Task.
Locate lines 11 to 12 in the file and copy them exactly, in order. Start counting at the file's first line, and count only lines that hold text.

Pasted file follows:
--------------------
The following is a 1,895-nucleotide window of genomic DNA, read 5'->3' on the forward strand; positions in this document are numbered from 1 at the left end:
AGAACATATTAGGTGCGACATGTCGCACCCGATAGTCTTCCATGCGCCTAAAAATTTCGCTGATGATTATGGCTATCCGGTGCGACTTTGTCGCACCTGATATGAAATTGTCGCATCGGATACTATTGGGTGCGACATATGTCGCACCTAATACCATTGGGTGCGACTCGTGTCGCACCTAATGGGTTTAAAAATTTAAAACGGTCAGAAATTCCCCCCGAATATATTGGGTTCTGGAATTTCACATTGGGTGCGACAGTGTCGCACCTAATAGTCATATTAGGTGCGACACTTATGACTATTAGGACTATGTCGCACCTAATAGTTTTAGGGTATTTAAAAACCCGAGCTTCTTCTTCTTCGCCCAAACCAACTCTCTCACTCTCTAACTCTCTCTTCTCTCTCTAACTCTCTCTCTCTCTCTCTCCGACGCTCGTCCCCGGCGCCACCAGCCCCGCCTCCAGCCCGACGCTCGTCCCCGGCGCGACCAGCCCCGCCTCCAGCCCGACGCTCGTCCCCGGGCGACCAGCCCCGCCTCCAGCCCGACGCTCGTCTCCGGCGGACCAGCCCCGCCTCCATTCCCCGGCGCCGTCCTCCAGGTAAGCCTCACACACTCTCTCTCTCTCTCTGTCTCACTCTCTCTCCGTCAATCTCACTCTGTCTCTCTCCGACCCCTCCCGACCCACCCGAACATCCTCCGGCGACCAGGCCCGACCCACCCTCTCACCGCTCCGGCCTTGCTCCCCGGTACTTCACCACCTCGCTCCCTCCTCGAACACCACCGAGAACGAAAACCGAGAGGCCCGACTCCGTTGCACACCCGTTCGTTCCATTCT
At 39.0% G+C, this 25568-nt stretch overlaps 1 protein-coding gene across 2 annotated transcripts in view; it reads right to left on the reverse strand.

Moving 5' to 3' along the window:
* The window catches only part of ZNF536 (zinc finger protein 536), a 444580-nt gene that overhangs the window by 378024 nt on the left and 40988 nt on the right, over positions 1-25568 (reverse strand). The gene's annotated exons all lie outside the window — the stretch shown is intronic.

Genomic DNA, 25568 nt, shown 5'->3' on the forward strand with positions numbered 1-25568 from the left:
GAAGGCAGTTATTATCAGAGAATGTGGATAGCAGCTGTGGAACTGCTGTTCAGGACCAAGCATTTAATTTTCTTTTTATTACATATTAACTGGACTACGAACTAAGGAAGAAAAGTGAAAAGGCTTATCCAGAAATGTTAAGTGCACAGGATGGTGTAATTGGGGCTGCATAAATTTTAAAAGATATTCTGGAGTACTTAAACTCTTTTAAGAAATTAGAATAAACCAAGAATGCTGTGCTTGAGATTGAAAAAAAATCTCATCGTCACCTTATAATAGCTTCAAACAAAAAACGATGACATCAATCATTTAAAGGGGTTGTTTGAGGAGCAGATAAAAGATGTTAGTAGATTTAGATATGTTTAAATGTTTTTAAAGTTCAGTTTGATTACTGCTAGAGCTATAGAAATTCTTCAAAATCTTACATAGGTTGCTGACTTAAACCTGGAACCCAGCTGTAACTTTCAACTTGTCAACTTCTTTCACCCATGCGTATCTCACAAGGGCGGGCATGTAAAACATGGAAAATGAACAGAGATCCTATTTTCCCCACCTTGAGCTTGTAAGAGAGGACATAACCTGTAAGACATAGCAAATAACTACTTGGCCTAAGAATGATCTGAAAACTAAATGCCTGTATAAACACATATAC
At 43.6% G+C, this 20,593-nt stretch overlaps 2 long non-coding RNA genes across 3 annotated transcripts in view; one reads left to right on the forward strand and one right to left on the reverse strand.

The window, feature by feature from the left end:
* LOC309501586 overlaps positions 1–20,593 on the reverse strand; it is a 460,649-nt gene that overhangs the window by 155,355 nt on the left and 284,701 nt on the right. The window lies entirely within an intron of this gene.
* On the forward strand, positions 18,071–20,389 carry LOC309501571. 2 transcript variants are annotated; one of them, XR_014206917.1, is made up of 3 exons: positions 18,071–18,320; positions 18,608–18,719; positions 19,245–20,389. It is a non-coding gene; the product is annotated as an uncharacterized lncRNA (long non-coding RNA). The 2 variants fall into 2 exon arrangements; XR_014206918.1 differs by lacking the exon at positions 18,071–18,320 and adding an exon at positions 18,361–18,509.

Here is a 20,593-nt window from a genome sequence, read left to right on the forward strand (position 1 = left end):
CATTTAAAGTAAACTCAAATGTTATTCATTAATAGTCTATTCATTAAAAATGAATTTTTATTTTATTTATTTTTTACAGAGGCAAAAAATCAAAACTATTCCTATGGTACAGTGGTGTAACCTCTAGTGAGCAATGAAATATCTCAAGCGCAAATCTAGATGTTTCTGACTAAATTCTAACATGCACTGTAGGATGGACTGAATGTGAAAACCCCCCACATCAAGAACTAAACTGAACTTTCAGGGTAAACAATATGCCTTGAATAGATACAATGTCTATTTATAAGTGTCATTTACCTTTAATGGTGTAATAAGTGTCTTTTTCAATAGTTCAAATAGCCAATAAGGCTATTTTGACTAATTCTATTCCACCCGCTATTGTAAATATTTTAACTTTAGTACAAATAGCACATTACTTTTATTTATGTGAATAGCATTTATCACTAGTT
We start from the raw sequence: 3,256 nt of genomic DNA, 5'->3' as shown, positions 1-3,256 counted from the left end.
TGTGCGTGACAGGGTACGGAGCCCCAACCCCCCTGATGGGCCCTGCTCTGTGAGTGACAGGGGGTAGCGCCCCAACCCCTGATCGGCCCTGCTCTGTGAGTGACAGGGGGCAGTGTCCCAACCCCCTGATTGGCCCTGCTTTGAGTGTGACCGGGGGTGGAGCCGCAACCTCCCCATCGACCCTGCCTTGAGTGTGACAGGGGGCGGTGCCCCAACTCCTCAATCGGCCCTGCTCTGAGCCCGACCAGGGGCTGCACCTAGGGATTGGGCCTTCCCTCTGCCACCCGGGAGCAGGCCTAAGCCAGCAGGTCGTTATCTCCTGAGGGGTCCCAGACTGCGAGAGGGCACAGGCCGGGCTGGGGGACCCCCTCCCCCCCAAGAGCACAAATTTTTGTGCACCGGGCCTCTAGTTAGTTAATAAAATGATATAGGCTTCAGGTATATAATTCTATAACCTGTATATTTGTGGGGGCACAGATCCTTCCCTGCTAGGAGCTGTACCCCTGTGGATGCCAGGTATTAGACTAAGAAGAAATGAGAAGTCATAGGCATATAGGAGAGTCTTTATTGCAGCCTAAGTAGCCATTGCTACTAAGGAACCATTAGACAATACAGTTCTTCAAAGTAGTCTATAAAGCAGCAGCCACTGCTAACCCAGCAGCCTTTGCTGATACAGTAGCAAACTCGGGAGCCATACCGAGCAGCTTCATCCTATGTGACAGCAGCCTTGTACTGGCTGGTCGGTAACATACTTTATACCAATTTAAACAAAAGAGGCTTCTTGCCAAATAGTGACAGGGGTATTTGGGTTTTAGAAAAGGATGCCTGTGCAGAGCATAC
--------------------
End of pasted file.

* On the forward strand, positions 18,071–20,389 carry LOC309501571. 2 transcript variants are annotated; one of them, XR_014206917.1, is made up of 3 exons: positions 18,071–18,320; positions 18,608–18,719; positions 19,245–20,389. It is a non-coding gene; the product is annotated as an uncharacterized lncRNA (long non-coding RNA). The 2 variants fall into 2 exon arrangements; XR_014206918.1 differs by lacking the exon at positions 18,071–18,320 and adding an exon at positions 18,361–18,509.

Here is a 20,593-nt window from a genome sequence, read left to right on the forward strand (position 1 = left end):